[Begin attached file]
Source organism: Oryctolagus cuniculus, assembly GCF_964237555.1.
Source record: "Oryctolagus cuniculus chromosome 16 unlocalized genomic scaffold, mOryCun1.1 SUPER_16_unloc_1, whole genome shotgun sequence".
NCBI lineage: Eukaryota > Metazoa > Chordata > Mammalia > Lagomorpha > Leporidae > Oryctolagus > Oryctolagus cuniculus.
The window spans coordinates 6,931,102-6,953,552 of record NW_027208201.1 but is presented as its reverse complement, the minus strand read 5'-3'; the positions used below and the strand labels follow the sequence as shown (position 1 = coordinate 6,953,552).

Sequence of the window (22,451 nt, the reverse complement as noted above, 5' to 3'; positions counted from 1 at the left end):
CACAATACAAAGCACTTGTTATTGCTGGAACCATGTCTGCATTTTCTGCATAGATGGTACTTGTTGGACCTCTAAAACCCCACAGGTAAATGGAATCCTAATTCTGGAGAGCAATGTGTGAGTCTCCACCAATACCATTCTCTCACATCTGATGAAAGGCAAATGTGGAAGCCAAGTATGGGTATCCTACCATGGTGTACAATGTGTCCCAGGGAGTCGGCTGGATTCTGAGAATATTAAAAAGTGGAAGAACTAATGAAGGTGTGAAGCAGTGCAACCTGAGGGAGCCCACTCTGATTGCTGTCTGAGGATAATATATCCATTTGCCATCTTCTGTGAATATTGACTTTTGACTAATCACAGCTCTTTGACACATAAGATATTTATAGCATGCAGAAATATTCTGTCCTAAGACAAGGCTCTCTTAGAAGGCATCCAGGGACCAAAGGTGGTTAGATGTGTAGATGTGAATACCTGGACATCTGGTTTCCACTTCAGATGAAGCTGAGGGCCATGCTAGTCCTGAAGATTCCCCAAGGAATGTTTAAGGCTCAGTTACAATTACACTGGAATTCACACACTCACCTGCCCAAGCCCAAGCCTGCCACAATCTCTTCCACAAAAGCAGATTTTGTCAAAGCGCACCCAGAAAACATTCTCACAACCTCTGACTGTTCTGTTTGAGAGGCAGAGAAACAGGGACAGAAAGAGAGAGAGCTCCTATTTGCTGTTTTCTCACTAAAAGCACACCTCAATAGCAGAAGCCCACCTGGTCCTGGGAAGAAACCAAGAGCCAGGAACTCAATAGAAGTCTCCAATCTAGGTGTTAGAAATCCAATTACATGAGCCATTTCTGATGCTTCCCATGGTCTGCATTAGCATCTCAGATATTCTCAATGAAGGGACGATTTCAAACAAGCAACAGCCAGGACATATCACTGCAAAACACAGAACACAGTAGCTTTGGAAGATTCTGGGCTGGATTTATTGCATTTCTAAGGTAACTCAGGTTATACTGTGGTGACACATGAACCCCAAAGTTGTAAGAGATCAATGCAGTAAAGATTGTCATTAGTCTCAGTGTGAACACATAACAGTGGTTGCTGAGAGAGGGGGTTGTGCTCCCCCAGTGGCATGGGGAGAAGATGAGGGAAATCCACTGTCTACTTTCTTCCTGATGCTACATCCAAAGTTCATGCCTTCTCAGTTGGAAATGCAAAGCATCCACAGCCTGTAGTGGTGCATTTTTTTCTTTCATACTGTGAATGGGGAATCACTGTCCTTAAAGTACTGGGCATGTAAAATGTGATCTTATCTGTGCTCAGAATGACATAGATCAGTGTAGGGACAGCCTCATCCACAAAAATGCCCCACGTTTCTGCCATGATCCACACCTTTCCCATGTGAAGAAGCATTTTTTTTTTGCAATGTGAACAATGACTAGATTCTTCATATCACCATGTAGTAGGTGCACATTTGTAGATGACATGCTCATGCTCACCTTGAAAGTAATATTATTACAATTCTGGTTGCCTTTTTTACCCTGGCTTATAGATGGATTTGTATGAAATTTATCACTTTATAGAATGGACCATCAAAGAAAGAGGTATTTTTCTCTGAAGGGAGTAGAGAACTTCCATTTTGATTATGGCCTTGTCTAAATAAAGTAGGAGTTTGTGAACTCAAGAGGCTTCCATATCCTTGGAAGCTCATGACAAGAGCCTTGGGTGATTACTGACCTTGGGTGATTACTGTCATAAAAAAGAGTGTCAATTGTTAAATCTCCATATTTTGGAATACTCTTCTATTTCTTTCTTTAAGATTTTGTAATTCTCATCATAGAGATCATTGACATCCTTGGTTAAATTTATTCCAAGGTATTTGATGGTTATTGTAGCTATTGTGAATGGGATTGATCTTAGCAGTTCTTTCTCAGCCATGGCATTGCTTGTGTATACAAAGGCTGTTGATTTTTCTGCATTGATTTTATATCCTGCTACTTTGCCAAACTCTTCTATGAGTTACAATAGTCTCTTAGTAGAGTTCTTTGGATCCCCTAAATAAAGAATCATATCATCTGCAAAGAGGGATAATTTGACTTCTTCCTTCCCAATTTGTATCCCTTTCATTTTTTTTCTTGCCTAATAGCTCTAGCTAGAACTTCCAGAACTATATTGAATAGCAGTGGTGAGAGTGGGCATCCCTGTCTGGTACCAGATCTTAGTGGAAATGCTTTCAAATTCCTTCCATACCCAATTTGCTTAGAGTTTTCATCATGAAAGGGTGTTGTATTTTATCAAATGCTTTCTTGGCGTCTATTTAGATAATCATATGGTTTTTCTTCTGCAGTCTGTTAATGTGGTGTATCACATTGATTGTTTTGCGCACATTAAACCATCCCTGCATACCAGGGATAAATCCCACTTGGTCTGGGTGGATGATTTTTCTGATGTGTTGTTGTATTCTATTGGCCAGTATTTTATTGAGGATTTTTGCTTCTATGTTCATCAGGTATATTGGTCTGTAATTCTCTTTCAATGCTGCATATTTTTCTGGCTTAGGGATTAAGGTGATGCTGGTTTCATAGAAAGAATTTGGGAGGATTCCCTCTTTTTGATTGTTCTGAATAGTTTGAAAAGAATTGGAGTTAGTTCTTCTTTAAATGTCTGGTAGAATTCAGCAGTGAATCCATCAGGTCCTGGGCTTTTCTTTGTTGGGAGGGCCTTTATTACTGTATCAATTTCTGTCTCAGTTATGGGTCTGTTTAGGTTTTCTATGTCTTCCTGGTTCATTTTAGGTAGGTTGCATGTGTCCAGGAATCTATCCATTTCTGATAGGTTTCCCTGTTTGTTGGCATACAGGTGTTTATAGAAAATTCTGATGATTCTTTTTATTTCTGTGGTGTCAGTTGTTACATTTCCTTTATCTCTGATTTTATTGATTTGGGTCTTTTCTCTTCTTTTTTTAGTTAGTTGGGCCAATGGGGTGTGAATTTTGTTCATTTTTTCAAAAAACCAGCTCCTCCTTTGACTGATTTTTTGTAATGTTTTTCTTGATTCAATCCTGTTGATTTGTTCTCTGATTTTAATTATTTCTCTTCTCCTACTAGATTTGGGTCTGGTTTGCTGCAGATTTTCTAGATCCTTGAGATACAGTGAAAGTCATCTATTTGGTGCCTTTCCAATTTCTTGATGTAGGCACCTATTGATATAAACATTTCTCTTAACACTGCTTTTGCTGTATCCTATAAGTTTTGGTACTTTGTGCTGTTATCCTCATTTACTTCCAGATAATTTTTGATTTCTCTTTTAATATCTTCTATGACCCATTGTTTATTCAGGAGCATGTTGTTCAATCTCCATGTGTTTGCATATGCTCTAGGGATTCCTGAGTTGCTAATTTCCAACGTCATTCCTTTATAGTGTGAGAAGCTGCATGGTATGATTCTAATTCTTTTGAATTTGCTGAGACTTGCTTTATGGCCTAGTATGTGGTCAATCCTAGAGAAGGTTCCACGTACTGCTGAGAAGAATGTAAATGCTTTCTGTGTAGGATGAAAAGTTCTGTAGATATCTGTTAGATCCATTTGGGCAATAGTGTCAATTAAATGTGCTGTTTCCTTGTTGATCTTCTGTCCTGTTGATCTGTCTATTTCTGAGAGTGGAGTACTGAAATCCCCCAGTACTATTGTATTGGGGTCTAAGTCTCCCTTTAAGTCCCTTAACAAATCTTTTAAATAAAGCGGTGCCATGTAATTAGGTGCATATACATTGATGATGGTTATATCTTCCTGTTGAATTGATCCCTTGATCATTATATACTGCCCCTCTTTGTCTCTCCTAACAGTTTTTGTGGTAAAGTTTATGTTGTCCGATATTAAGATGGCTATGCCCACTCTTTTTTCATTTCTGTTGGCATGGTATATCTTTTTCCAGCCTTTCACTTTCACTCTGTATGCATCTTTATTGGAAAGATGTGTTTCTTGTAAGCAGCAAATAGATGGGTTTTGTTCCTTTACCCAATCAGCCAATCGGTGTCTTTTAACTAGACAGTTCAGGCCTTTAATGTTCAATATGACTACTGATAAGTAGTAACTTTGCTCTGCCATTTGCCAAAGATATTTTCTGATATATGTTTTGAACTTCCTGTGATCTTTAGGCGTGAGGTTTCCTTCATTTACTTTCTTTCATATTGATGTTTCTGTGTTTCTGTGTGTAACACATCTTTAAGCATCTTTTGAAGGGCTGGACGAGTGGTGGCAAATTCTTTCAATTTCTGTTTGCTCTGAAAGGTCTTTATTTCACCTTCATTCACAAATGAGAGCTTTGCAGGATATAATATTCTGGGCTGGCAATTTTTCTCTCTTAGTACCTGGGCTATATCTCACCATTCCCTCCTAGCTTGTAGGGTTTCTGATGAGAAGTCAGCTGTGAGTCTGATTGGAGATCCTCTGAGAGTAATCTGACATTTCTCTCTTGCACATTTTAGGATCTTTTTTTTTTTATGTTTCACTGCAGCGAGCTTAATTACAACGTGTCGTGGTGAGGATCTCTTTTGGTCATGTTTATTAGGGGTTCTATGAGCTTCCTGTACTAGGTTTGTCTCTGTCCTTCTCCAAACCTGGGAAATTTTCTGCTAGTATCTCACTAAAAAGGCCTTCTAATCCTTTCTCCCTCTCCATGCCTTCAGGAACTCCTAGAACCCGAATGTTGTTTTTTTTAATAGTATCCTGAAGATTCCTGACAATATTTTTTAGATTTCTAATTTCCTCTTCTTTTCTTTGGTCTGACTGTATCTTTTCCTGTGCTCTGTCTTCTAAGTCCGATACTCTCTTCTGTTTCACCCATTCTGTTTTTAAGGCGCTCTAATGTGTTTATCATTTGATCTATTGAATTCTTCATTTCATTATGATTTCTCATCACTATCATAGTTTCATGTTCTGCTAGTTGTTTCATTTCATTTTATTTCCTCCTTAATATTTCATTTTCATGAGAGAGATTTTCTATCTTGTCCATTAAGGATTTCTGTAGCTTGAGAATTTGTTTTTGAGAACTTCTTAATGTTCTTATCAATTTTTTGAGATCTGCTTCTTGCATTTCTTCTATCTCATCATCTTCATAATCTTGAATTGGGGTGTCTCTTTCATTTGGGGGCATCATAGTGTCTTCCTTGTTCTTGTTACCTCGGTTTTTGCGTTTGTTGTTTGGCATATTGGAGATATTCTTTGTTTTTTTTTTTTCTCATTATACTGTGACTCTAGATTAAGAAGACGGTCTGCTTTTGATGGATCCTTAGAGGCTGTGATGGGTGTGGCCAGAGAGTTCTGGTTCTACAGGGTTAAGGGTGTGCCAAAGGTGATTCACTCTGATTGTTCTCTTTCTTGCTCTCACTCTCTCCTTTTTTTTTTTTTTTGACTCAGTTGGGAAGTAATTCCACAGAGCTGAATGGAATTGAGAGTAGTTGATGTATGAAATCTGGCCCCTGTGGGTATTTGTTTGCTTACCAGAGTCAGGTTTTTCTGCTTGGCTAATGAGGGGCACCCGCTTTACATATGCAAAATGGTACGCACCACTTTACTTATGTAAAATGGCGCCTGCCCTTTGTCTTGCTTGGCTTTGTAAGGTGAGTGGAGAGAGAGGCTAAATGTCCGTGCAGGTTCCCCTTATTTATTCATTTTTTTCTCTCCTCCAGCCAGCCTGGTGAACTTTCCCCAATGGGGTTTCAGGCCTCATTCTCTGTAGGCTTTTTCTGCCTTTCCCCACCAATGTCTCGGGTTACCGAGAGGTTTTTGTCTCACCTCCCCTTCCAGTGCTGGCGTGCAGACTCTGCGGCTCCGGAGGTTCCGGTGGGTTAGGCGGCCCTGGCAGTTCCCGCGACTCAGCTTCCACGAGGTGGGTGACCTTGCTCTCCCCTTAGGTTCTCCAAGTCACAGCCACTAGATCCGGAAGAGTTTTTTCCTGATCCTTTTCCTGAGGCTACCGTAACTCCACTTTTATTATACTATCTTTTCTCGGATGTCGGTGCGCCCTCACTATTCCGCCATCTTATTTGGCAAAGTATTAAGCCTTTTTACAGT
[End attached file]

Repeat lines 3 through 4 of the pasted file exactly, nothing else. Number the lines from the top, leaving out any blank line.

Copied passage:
NCBI lineage: Eukaryota > Metazoa > Chordata > Mammalia > Lagomorpha > Leporidae > Oryctolagus > Oryctolagus cuniculus.
The window spans coordinates 6,931,102-6,953,552 of record NW_027208201.1 but is presented as its reverse complement, the minus strand read 5'-3'; the positions used below and the strand labels follow the sequence as shown (position 1 = coordinate 6,953,552).